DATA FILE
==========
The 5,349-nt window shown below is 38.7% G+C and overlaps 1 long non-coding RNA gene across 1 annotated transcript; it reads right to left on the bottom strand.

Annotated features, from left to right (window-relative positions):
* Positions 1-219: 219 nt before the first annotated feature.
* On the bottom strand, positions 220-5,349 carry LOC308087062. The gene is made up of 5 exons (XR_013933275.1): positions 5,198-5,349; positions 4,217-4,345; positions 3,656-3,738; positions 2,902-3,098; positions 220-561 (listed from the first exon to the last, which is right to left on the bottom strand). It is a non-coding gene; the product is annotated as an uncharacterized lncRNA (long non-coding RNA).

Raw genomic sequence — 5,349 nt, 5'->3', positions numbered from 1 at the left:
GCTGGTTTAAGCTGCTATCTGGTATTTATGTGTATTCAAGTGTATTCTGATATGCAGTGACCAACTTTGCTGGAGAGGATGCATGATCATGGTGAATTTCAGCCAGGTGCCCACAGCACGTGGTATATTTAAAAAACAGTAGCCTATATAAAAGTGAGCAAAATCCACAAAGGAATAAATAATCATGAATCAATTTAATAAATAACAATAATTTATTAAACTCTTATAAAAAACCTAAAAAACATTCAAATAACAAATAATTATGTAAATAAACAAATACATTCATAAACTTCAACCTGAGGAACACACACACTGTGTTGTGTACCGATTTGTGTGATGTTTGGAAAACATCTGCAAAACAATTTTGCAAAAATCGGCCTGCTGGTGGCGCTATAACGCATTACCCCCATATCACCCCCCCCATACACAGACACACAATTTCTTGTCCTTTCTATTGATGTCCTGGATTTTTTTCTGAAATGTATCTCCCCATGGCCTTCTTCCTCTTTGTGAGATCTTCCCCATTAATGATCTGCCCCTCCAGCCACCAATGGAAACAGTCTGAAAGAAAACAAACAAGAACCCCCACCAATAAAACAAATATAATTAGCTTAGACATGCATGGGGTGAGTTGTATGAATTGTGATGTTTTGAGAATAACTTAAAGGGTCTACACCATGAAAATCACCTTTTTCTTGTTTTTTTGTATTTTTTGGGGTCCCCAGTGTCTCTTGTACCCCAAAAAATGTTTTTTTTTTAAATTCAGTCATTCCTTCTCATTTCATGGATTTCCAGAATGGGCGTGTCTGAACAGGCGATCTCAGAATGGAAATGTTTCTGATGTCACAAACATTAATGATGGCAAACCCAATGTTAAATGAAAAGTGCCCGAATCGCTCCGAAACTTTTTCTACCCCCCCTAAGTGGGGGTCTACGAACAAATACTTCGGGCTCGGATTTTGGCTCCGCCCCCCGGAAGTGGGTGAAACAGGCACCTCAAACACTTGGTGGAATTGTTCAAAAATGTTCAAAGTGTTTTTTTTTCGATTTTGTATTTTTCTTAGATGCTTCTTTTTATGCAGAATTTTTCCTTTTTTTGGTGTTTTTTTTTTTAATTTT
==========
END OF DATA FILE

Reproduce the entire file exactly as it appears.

The 5,349-nt window shown below is 38.7% G+C and overlaps 1 long non-coding RNA gene across 1 annotated transcript; it reads right to left on the bottom strand.

Annotated features, from left to right (window-relative positions):
* Positions 1-219: 219 nt before the first annotated feature.
* On the bottom strand, positions 220-5,349 carry LOC308087062. The gene is made up of 5 exons (XR_013933275.1): positions 5,198-5,349; positions 4,217-4,345; positions 3,656-3,738; positions 2,902-3,098; positions 220-561 (listed from the first exon to the last, which is right to left on the bottom strand). It is a non-coding gene; the product is annotated as an uncharacterized lncRNA (long non-coding RNA).

Raw genomic sequence — 5,349 nt, 5'->3', positions numbered from 1 at the left:
GCTGGTTTAAGCTGCTATCTGGTATTTATGTGTATTCAAGTGTATTCTGATATGCAGTGACCAACTTTGCTGGAGAGGATGCATGATCATGGTGAATTTCAGCCAGGTGCCCACAGCACGTGGTATATTTAAAAAACAGTAGCCTATATAAAAGTGAGCAAAATCCACAAAGGAATAAATAATCATGAATCAATTTAATAAATAACAATAATTTATTAAACTCTTATAAAAAACCTAAAAAACATTCAAATAACAAATAATTATGTAAATAAACAAATACATTCATAAACTTCAACCTGAGGAACACACACACTGTGTTGTGTACCGATTTGTGTGATGTTTGGAAAACATCTGCAAAACAATTTTGCAAAAATCGGCCTGCTGGTGGCGCTATAACGCATTACCCCCATATCACCCCCCCCATACACAGACACACAATTTCTTGTCCTTTCTATTGATGTCCTGGATTTTTTTCTGAAATGTATCTCCCCATGGCCTTCTTCCTCTTTGTGAGATCTTCCCCATTAATGATCTGCCCCTCCAGCCACCAATGGAAACAGTCTGAAAGAAAACAAACAAGAACCCCCACCAATAAAACAAATATAATTAGCTTAGACATGCATGGGGTGAGTTGTATGAATTGTGATGTTTTGAGAATAACTTAAAGGGTCTACACCATGAAAATCACCTTTTTCTTGTTTTTTTGTATTTTTTGGGGTCCCCAGTGTCTCTTGTACCCCAAAAAATGTTTTTTTTTTAAATTCAGTCATTCCTTCTCATTTCATGGATTTCCAGAATGGGCGTGTCTGAACAGGCGATCTCAGAATGGAAATGTTTCTGATGTCACAAACATTAATGATGGCAAACCCAATGTTAAATGAAAAGTGCCCGAATCGCTCCGAAACTTTTTCTACCCCCCCTAAGTGGGGGTCTACGAACAAATACTTCGGGCTCGGATTTTGGCTCCGCCCCCCGGAAGTGGGTGAAACAGGCACCTCAAACACTTGGTGGAATTGTTCAAAAATGTTCAAAGTGTTTTTTTTTCGATTTTGTATTTTTCTTAGATGCTTCTTTTTATGCAGAATTTTTCCTTTTTTTGGTGTTTTTTTTTTTAATTTT